ePoster listing and sessions

Topic: ESOPRS 2021 ePoster sessions
Time: Sep 17, 2021 16:00 Amsterdam, Berlin, Rome, Stockholm, Vienna, 15:00 London

 

 

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Outcomes of Canalicular Tear Repair with Intravenous Cannula: Descriptive Study of an Economic Approach

Author: Paridhi Todi
ePoster Number: 293


Purpose

Canalicular laceration in eyelid trauma is commonest injury of lacrimal system. Repair done within 48h reduces risk of scarring and epiphora. While silicon stent is most popular, they are costly and subject to availability. Present study aims to demonstrate and evaluate a modified and economical way of repairing canalicular tear using a 24-gauge intravenous cannula in a resource limited tertiary care centre.


Methods

10 patients with lower canalicular tear presenting to ER were taken in the study after informed consent. After identification of the distal cut end, 24-gauge IV cannula was inserted inside the catheter and guided through the nasal end without the needle. The cannula was flushed with sterile water to ensure positioning. Excess tube was cut short to 1.5cm and sutured to the skin below the lid margin. Additional eyelid injuries were repaired after the lacrimal intubation. The cannula was left in situ for 6 weeks. The functional and anatomical success of the procedure was evaluated during a 3 month follow-up. Data was analysed using descriptive statistics.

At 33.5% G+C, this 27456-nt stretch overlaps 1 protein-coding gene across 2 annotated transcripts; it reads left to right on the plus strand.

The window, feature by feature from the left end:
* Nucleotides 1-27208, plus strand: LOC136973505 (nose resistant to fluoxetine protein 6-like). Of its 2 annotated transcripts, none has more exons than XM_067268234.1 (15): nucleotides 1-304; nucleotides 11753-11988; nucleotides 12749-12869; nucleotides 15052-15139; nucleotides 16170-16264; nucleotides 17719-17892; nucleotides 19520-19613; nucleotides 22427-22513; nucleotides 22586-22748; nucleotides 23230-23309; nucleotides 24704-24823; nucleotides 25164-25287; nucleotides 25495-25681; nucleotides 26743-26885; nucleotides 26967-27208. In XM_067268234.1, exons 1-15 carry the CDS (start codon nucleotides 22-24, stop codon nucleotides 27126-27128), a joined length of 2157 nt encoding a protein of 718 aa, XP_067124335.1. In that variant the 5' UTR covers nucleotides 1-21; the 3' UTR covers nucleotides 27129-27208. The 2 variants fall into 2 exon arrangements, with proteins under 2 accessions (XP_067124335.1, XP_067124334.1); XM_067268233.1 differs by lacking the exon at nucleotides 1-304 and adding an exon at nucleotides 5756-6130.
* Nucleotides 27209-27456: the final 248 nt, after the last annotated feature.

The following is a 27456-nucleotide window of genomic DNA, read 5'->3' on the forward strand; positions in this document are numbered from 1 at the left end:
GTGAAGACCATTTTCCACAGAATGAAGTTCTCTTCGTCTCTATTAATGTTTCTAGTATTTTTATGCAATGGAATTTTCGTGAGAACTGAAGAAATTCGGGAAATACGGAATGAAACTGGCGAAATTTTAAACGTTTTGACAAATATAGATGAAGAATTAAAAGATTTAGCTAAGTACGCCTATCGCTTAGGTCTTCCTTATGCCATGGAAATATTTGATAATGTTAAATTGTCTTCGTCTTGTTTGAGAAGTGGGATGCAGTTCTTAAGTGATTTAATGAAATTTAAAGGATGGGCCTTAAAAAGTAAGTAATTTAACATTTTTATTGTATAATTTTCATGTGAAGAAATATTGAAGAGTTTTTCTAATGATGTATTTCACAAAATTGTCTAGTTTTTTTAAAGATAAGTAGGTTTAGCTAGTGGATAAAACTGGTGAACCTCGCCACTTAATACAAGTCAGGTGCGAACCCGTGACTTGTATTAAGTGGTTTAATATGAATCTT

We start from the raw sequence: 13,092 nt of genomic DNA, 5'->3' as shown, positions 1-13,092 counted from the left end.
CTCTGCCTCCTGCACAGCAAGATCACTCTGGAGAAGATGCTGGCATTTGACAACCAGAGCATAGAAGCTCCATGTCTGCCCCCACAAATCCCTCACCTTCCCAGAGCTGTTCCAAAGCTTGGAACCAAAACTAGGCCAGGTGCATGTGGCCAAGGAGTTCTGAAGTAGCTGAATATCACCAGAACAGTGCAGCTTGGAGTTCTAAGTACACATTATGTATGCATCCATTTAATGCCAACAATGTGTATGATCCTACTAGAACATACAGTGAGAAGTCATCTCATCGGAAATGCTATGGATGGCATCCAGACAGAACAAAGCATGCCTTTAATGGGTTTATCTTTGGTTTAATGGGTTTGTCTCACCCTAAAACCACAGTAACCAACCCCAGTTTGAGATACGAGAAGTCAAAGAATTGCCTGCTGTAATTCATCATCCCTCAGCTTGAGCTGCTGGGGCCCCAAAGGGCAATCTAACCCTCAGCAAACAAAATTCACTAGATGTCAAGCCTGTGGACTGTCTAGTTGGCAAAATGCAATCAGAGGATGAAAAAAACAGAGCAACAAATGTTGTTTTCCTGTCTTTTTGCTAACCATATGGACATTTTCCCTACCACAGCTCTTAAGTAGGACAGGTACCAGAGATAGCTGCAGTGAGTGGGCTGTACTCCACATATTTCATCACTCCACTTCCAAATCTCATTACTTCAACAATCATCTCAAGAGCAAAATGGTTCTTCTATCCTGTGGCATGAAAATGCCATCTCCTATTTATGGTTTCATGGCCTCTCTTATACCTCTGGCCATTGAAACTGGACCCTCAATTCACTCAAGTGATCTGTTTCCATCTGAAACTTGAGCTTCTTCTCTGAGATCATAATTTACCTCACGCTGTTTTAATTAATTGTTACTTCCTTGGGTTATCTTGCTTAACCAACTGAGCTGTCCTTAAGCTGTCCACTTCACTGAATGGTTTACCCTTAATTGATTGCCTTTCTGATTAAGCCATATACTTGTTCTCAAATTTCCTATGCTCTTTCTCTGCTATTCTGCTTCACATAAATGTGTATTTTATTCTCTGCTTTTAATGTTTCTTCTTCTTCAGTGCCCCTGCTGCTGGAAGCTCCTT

Results

Of the 10 patients, functional success was seen in 6 patients. Epiphora was present in 4 patients postoperatively with premature extrusion of cannula seen in 2 cases. Cosmetic complain, foreign-body sensation and discharge were some complications noted. Good anatomical apposition was seen in all patients.


Conclusion

A clear advantage was that the cost and non-availability of silicon stents is overcome by this approach, ensuring primary canalicular repair at presentation. The cannula wings provides comfortable grip during insertion and its hard but flexible material making guidance through the canaliculus straightforward. Flashback chamber of the cannula allows flushing to check the correct placement of catheter within the lacrimal system inherently convenient. However, the cut end sutured to lower lid facing outwards and away from the eye may get blocked by debris and become a nidus of infection. In conclusion, our modification of using intravenous cannula is found to be economical, handily available with good anatomical and functional outcome.


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Abstract ID: 21-201